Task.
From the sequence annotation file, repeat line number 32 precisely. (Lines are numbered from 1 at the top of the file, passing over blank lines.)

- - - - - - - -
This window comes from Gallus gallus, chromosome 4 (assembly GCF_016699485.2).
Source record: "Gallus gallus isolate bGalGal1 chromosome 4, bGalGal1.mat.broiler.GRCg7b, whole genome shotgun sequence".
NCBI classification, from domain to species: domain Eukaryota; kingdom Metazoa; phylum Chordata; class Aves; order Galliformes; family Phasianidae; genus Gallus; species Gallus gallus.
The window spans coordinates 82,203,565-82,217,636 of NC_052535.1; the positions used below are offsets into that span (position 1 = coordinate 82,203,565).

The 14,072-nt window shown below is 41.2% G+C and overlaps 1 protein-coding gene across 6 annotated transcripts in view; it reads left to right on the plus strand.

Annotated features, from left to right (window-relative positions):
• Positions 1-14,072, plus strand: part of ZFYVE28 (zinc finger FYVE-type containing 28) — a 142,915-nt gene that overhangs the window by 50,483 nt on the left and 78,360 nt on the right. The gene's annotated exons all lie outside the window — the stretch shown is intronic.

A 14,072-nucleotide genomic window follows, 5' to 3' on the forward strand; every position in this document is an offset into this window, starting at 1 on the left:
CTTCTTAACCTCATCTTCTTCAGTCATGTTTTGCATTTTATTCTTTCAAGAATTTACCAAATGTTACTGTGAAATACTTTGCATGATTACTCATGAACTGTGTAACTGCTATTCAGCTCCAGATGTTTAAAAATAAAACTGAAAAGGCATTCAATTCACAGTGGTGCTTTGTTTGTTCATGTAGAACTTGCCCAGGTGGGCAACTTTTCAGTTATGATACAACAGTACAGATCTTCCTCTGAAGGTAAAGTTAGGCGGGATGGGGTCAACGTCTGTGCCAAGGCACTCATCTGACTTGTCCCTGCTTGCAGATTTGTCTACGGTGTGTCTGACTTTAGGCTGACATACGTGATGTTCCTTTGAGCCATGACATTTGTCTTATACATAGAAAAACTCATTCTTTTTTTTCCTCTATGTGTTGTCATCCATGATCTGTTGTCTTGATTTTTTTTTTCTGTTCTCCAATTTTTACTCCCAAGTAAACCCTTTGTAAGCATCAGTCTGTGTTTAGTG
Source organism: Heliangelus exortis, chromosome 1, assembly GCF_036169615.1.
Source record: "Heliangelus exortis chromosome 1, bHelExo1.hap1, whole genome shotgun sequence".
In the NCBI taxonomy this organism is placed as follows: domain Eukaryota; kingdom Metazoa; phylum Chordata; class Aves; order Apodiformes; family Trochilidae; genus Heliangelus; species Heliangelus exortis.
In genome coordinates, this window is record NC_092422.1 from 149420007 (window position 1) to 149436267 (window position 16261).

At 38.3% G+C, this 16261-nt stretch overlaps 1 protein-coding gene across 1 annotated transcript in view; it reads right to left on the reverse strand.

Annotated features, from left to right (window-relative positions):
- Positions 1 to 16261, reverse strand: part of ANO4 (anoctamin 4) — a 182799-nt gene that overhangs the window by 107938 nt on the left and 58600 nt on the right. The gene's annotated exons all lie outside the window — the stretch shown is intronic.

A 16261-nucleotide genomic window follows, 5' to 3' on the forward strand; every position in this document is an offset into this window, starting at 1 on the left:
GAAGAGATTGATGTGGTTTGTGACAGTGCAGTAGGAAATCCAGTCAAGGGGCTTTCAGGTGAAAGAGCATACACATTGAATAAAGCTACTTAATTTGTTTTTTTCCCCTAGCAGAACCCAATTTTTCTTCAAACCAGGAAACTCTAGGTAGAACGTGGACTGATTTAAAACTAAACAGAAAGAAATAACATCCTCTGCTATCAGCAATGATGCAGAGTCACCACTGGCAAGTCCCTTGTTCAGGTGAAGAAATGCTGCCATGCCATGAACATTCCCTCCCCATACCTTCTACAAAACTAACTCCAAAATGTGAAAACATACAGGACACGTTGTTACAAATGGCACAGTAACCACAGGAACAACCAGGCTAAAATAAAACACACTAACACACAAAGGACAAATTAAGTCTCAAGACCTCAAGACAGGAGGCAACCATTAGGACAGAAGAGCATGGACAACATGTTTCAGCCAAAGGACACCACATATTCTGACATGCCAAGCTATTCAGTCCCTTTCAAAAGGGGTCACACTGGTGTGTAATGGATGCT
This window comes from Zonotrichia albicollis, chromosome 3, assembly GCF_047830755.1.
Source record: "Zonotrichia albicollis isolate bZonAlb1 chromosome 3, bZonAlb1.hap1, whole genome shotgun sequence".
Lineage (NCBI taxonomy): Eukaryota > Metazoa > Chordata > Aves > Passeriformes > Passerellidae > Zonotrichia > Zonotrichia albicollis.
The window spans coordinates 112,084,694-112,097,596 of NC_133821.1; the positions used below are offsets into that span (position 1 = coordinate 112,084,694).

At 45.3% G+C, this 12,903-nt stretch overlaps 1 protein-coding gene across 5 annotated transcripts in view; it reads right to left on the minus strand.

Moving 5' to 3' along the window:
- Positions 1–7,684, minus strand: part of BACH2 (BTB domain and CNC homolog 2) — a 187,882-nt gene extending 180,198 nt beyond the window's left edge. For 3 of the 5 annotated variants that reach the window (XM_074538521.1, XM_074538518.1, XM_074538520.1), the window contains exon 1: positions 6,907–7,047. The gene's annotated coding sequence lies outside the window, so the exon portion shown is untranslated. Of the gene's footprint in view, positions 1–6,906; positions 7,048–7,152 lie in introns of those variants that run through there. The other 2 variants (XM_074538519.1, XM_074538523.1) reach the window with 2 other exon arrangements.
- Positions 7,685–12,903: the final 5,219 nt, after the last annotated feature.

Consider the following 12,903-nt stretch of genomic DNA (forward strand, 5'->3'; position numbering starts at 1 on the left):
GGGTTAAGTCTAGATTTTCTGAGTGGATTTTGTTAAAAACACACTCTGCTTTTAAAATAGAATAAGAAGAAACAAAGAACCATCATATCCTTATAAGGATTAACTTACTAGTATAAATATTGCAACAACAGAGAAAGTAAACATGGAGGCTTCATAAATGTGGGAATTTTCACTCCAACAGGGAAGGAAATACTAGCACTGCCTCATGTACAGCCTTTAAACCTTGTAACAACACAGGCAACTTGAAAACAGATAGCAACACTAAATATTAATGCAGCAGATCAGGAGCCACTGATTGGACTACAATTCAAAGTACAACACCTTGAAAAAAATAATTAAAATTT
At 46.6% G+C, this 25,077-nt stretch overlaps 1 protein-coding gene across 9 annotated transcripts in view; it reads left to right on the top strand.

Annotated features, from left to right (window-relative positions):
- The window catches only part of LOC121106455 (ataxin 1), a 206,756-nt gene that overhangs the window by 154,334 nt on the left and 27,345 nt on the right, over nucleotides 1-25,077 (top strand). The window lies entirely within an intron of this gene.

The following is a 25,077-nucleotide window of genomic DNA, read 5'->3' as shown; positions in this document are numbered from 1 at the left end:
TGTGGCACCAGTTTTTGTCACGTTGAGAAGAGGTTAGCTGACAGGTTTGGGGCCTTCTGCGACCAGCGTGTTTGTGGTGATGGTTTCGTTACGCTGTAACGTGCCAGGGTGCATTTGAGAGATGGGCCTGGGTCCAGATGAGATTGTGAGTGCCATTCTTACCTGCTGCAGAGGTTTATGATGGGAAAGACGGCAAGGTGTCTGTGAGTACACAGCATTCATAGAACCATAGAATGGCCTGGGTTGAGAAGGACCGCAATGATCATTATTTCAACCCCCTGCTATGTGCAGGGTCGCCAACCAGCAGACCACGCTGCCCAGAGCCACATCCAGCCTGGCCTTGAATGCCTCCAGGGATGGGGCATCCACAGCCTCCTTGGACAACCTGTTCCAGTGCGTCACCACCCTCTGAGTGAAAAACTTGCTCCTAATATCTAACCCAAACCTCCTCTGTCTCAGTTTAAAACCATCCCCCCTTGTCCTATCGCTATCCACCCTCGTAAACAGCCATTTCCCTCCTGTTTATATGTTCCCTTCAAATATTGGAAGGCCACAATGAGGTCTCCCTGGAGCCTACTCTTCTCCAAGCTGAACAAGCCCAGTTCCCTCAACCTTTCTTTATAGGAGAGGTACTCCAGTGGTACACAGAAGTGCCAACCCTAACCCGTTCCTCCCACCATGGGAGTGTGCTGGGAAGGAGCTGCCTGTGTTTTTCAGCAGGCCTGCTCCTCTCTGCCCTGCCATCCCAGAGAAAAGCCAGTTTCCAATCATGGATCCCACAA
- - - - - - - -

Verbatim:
The following is a 25,077-nucleotide window of genomic DNA, read 5'->3' as shown; positions in this document are numbered from 1 at the left end: